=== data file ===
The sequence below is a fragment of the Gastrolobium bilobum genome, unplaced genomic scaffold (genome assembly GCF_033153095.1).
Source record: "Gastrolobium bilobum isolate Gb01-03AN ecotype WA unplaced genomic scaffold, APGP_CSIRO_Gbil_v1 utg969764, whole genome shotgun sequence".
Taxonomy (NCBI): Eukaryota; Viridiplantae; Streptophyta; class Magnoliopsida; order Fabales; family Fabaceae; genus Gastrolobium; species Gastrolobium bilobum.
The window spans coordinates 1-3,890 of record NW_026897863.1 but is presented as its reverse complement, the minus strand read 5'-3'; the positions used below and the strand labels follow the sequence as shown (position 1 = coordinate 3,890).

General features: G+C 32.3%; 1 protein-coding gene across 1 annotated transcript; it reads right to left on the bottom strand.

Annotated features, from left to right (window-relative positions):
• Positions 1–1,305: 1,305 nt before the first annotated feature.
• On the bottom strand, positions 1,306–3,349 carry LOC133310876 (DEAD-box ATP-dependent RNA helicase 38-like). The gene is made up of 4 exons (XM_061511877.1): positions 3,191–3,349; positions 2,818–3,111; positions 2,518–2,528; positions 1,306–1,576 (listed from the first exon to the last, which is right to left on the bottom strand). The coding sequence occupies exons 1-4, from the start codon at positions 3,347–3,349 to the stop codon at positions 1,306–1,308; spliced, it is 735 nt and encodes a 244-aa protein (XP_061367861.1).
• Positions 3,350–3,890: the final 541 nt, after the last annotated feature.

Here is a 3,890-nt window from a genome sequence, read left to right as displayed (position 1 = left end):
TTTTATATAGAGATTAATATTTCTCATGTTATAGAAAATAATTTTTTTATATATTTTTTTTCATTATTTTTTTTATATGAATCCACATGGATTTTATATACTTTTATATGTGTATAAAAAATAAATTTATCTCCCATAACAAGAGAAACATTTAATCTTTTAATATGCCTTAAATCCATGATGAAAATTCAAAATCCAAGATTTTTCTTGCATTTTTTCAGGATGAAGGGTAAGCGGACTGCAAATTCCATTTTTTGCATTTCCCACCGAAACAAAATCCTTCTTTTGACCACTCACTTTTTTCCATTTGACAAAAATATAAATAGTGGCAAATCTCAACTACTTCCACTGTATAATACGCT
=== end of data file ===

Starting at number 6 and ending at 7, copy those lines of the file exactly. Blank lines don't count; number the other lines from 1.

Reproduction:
Annotated features, from left to right (window-relative positions):
• Positions 1–1,305: 1,305 nt before the first annotated feature.